Computational Intelligence and Neuroscience

Computational Intelligence and Neuroscience / 2020 / Article
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Advanced Techniques in Machine Learning for Neural Data Processing

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Research Article | Open Access

Volume 2020 |Article ID 6405930 |

ZhiHong Chen, Tao Yan, ErLei Wang, Hong Jiang, YiQian Tang, Xi Yu, Jian Zhang, Chang Liu, "Detecting Abnormal Brain Regions in Schizophrenia Using Structural MRI via Machine Learning", Computational Intelligence and Neuroscience, vol. 2020, Article ID 6405930, 13 pages, 2020.

Detecting Abnormal Brain Regions in Schizophrenia Using Structural MRI via Machine Learning

Academic Editor: Horacio Rostro-Gonzalez
Received13 Oct 2019
Revised07 Jan 2020
Accepted16 Jan 2020
Published18 Mar 2020


Utilizing neuroimaging and machine learning (ML) to differentiate schizophrenia (SZ) patients from normal controls (NCs) and for detecting abnormal brain regions in schizophrenia has several benefits and can provide a reference for the clinical diagnosis of schizophrenia. In this study, structural magnetic resonance images (sMRIs) from SZ patients and NCs were used for discriminative analysis. This study proposed an ML framework based on coarse-to-fine feature selection. The proposed framework used two-sample t-tests to extract the differences between groups first, then further eliminated the nonrelevant and redundant features with recursive feature elimination (RFE), and finally utilized the support vector machine (SVM) to learn the decision models with selected gray matter (GM) and white matter (WM) features. Previous studies have tended to report differences at the group level instead of at the individual level and cannot be widely applied. The method proposed in this study extends the diagnosis to the individual level and has a higher recognition rate than previous methods. The experimental results of this study demonstrate that the proposed framework distinguishes SZ patients from NCs, with the highest classification accuracy reaching over 85%. The identified biomarkers are also consistent with previous literature findings. As a universal method, the proposed framework can be extended to diagnose other diseases.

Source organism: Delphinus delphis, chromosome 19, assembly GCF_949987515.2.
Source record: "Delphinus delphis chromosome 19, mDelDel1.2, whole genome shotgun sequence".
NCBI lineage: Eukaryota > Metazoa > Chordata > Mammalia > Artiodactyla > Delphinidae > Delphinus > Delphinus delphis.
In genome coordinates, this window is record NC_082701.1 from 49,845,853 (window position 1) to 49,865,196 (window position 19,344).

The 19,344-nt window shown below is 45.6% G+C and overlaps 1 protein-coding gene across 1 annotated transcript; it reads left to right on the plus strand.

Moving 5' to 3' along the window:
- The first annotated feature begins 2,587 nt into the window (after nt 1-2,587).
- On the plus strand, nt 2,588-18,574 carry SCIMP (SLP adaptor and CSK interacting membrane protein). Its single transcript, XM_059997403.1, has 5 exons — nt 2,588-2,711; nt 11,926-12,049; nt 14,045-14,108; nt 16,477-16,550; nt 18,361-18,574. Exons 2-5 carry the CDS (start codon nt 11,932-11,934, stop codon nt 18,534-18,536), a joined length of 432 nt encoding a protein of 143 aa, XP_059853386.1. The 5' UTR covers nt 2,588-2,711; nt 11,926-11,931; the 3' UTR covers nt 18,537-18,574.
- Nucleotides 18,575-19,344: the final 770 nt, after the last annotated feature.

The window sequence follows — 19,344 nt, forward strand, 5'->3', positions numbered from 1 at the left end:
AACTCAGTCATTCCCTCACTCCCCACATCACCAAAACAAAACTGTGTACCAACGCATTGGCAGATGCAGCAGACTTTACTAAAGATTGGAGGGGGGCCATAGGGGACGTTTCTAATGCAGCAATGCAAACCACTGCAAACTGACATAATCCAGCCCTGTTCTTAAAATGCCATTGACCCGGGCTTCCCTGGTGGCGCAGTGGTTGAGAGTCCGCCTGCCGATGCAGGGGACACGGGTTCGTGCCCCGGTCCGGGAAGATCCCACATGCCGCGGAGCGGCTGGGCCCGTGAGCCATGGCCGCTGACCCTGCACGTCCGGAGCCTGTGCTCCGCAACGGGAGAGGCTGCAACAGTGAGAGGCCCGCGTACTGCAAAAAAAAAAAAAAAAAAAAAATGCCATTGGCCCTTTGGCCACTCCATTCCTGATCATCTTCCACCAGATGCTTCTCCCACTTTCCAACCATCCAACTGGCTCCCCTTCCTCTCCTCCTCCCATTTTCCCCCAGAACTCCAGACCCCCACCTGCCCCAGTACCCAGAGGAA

1. Introduction